I close my eyes, mouth a curse into the darkness before forcing boredom into my stance, scuffing my boots along the ground and strolling back into view as if nothing important were happening. Reminding Hospius that I’m there. I don’t think he was planning an escape, anymore. But I don’t want him to change his mind.

Hospius looks up at the motion of my arrival, meets my questioning gaze. His nod says he doesn’t expect to be much longer. I conceal my relief. Nateo notes the exchange, his breath quickening. The chains begin to shake again, Nateo’s fear chattering at the darkness.

“I will do all I can. Oath.” Hospius draws Nateo’s attention away from me. “But you... his friend. Please. If you know...”

Nateo stares back stonily. This is his only card.

Hospius wears his disappointment as he straightens and steps back.

“Please.” Nateo speaks in Common, this time, not Vetusian. Begging. “Please. No more. Don’t put me back. You don’t know what it’s like.” The words are pure misery. His head twitches around, enough to include me in his gaze. “You. You’re nicer than the others. Gentler. I know. I know, because being on this slab isn’t like sleeping. It’s worse. You’re almost asleep. All the time. But awake enough to recognise that things are happening. You know your mind should move faster. You know the world is passing you by.” There are tears, now. Desperation. He’s blubbering. “Five years. Five years. Look at me! I didn’t even—”

“Nateo.” Hospius, trying to calm the man. Concerned. No doubt worried his secrets are at risk. He takes a half step closer.

Then Nateo is twisting, far faster than a man in his state should be able. He bucks, roars, wrenches around, animalistic desperation lending strength to his spindly limbs. Metal clatters deafeningly. He uses the momentum of his swinging form to twist and lunge and grab Hospius’s too-new tunic.

Rotting gods.” I’m cursing and moving before I have a chance to properly assess. Sliding around the white stone, slamming hard into Nateo’s arm, jamming myself between the two men before the Sextus can be dragged onto the device. Nateo’s grip breaks. His hand scrapes along my shoulder. I’m already off-balance.

I fall backward, tangled in chain, the slick surface of the Sapper ice against my hands.

A slinking, sick tingle creeps over my palms. Acidic, cold and burning, sharp and wet. Terror rolls through me. I launch myself away, flinging myself free of the mess of metal links and kicking desperately at the lever locking the winch. The rimless, spoked wheel spins madly as I scramble back, away from where Nateo might be able to grab me again.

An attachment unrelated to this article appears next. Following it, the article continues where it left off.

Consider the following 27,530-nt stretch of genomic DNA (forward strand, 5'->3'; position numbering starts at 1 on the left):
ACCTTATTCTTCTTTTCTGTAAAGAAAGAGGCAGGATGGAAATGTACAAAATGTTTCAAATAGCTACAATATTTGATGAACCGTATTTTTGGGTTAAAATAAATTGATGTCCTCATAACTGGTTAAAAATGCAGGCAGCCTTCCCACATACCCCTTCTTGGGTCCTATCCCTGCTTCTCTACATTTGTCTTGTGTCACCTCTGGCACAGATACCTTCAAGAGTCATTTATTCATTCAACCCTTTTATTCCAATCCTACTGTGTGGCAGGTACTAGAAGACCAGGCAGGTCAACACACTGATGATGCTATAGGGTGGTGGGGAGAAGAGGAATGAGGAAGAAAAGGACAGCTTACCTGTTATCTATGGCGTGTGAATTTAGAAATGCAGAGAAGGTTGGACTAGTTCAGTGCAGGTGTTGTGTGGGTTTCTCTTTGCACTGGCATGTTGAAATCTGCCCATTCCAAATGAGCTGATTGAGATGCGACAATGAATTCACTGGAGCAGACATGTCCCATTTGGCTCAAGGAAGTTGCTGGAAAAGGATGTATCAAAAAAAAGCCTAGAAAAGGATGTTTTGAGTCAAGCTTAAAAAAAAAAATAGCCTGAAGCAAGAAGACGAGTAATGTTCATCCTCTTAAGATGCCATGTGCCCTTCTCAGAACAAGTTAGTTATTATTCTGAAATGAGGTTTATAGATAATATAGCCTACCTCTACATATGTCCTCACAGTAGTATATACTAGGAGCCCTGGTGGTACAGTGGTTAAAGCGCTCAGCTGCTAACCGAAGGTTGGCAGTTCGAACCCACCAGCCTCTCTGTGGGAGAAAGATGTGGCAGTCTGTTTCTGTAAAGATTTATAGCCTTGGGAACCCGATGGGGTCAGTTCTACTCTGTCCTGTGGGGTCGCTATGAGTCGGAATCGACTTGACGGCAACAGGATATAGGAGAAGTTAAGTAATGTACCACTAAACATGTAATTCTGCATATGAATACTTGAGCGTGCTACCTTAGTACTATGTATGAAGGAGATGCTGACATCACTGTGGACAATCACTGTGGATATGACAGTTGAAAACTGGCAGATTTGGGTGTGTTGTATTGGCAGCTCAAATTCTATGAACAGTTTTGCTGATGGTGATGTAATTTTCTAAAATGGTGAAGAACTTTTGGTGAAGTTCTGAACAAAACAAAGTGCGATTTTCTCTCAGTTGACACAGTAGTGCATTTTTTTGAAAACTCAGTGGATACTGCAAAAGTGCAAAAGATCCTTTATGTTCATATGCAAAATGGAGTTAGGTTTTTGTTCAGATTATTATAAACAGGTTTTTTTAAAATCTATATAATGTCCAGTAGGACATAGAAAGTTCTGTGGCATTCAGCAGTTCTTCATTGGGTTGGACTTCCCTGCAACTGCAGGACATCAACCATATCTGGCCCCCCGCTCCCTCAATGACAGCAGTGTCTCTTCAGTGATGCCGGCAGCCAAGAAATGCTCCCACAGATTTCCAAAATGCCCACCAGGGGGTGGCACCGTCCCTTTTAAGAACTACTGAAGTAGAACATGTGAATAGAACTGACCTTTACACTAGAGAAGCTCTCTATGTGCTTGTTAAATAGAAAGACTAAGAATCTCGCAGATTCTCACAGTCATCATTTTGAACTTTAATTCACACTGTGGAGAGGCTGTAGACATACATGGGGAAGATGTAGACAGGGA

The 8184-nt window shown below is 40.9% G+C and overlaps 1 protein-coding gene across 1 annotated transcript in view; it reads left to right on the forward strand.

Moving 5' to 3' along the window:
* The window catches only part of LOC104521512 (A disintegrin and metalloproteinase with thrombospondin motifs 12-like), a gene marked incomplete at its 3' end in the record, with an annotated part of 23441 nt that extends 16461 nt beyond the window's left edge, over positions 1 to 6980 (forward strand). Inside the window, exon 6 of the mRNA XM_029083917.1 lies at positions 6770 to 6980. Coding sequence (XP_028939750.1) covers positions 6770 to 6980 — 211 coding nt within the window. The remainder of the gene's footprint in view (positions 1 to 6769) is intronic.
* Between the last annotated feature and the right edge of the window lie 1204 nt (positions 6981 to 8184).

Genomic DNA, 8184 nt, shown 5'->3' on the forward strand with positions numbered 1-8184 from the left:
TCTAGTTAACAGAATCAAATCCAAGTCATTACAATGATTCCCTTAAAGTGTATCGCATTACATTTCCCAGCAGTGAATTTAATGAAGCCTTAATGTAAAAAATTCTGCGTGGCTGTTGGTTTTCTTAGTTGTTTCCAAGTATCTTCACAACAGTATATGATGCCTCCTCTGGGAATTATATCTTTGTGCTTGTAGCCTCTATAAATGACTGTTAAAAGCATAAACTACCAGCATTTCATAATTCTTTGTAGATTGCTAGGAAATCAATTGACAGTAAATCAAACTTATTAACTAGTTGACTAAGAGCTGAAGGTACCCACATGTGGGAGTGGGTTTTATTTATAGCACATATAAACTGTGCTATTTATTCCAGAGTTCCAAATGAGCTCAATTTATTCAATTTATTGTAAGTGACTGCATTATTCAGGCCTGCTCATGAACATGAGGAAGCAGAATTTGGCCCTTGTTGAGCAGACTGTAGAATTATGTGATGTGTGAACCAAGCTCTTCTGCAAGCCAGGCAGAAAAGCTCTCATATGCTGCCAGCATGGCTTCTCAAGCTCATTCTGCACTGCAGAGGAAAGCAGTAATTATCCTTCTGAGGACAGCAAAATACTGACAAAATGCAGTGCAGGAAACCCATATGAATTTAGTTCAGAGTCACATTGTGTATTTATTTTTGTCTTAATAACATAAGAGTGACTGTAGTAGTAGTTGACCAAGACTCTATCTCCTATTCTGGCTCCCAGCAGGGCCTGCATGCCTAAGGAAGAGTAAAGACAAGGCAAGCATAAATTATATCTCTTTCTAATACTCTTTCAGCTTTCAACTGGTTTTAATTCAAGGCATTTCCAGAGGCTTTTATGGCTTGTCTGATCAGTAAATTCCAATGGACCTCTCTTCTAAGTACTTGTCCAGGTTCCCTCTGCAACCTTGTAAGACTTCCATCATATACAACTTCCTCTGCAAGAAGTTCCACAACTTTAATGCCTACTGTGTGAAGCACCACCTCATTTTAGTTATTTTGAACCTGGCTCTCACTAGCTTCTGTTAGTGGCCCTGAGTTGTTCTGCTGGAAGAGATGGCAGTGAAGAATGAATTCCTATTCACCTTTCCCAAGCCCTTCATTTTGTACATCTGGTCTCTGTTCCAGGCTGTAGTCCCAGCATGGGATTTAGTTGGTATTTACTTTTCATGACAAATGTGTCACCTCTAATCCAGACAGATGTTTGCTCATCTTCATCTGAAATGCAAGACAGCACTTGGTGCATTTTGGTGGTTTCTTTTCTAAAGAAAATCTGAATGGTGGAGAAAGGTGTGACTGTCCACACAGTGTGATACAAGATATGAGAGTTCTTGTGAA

The jangling sound of unspooling chain, and then just heavy breathing.

“Gods’ graves,” mutters a shaken-looking Hospius from where he’s slumped against the cell wall. He watches Nateo’s metal-draped figure as if he expects the man to leap up and attack again. But the tangle of limbs and links is sprawled flush against the Sapper. Nateo’s eyes are empty as they stare into mine. I still feel their accusation.

“Are you alright?” I stand, unsteady. Heart thumping. The old scars across my back are taut and aching with tension. I touched the Sapper. Skin to stone. I risk a glance at my hands. From what I can see, they’re fine. Still tingling, but fine.

“Yes.” Hospius fingers his tunic where Nateo clawed at it. His gaze lingers on the man, nakedly melancholic before he remembers himself. “Thanks to you.”

He straightens, focusing on me again. There’s a query in the look.

“No harm done.” I reply to the question I hope he’s asking. If he actually saw what happened, I’m in trouble. “Lucky, though. Almost fell on the gods-damned Sapper.” The tremor in my voice isn’t faked. I’m still waiting for something terrible to happen to me.

“But you didn’t?”

I push out a laugh. “You think we would be having this conversation, otherwise?”

Hospius steps forward and thumps me on the shoulder. “True enough. Fine work, Vis Solum. Fine work. I was fortunate you were here.” It’s high praise, from a Sextus. Another man would probably be flattered.